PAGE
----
As much as I LOOOOOVE Christmas (I love the Christmas tree lights, I love the smell of Christmas, I love Christmas music, and I even love the Christmas burning fireplace channel). But to be honest, I usually dread the potential massive credit card bills of this holiday season and usually begin ruminating about how much this tradition is going to cost me. I usually think about how much I need to spend for each person. I usually make a list and check it twice.
I have a few girl friends who I travel with and who I love hanging out with, but there are about 5-6 of them. If I spent $25 to $30 each on a present (which is pretty much what I’ve done in the past), that could easily add up to $200 spent on Christmas presents. And this DOES NOT include presents for my family and BF’s family!
So I suggested to my friends that we start a tradition of homemade gifts for each other (but absolutely refuse to call it: Recession or starving student budget presents haha). There are a few good reasons for making your own gifts:
PROS of Homemade Gifts:
- Cheap! Buy a bunch of supplies or ingredients and make a batch of presents
- You can show off your creative side
- Unique and unforgettable- isn’t it the thought that counts?
- Everyone gets the same thing so friends don’t feel alienated or left out if their present isn’t as good as others’
CONS of Homemade Gifts:
- It takes time
- It is easy to go overboard and want to make/create the best homemade gift
- It might not be useful
- Sometimes the supplies and cost of purchasing new ingredients can add up too
Some ideas that are practical and useful and people may look forward to receiving them. I think I would much rather receive something practical that I can use rather than something that would just sit there to collect dust.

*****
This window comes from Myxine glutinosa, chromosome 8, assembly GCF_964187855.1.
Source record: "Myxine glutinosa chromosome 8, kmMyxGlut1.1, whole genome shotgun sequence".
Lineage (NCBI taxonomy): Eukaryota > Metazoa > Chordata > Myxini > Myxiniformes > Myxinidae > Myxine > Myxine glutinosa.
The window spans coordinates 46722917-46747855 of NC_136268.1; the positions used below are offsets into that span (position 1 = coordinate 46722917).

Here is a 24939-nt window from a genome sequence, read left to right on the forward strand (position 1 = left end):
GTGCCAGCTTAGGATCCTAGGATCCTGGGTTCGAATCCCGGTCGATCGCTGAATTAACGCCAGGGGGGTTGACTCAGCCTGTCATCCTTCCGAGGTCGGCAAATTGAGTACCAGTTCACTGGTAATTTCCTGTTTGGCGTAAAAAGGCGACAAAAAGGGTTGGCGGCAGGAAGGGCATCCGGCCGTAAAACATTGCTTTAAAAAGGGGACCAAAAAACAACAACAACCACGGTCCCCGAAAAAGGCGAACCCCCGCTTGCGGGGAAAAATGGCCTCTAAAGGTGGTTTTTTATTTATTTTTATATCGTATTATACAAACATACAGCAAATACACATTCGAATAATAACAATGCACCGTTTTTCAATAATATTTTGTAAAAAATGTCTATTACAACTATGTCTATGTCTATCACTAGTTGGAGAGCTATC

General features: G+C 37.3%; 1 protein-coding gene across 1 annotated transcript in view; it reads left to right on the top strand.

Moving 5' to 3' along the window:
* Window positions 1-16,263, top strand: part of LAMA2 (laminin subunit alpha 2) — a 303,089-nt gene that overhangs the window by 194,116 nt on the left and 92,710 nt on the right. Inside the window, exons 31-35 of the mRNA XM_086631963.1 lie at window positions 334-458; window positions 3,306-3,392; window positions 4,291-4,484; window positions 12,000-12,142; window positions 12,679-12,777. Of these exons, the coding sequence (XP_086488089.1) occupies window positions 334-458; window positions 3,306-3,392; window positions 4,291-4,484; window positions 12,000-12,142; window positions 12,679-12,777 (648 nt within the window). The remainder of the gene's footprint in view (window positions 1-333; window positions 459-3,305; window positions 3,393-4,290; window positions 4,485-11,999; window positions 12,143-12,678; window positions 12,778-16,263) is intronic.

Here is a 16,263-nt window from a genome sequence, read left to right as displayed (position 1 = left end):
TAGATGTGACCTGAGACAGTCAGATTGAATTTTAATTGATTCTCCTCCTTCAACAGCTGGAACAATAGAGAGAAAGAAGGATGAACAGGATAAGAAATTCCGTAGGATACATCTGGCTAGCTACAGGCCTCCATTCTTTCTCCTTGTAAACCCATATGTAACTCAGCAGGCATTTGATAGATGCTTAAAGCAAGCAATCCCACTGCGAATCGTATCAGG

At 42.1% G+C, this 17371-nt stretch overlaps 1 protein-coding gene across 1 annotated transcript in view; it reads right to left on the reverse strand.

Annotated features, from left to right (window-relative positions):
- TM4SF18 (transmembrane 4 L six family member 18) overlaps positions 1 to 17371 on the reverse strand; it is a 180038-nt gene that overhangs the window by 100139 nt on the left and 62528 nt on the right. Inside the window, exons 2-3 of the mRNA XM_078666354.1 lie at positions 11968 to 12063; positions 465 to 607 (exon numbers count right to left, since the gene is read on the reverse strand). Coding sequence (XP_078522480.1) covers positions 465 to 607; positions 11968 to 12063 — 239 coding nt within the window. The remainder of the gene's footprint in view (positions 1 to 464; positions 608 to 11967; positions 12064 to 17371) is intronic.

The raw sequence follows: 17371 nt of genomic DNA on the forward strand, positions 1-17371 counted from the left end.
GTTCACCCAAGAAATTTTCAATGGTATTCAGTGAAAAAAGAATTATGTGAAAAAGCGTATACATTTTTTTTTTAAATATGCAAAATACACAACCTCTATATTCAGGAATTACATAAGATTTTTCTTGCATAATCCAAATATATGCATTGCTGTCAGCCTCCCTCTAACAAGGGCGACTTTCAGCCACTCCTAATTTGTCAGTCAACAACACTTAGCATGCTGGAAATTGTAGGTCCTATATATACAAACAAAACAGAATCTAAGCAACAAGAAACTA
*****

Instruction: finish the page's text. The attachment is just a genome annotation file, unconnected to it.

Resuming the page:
Some Practical Homemade Gift Ideas (the “How To” can easily be Googled)
- Homemade Baileys (this is what I’m doing- and no, it’s not an excuse to buy a 750mL bottle of Irish Whiskey for myself haha). I’m planning to buy cute mason jars and decorate them with a candy cane.
- Homemade spice rubs (for example, taco seasoning, meat rub etc.)
- A Hollow Book (I personally LOVE this idea but I’m worried my friends might think its tacky- you carve a hole in an old book so you can hide your expensive stuff in it in case of a break and enter!)
- Homemade magnets
- Homemade bath salts
- Homemade soap
- Chocolate Syrup or any cookies, baking, etc. etc.
Initiate a Secret Santa Gift Exchange
Another way to save money (which thankfully BF’s family suggested and not me) is to do a Secret Santa gift exchange. So instead of buying presents for my BF’s brother in law, and two sisters, I just need to buy a gift for one person now. You can make your own rules with the gift exchange (e.g. spend no more than $50, the amount of presents doesn’t matter as long as it is under $50 in cost).
BF found this website called Boogspace, which claims to be the ultimate Secret Santa Gift Exchange website. It’s free to sign up and you input the people in the gift exchange, and it randomly generates your secret santa for you. You can even post up your wishlist (which I personally find tacky, because then what’s the point of secret santa?) and you can then invite your family and friends to view the name of the person they need to buy a gift for.
Other Secret Santa Generators are:
Try and stick to your budget. Make your list and add the costs of each gift up.
It can be really easy to get carried away, especially since, according to Statscan and the Canadian census, the average Canadian spent $800+ on Christmas gifts in 2005 (can you imagine what is is in 2011??) Apparently Albertans are even more generous, and spent over $1000+ on Christmas gifts in the same year.
Readers, how much are you budgeting to spend this year for your Christmas gifts? Do you usually stick to your budget or do you find you go under or go over?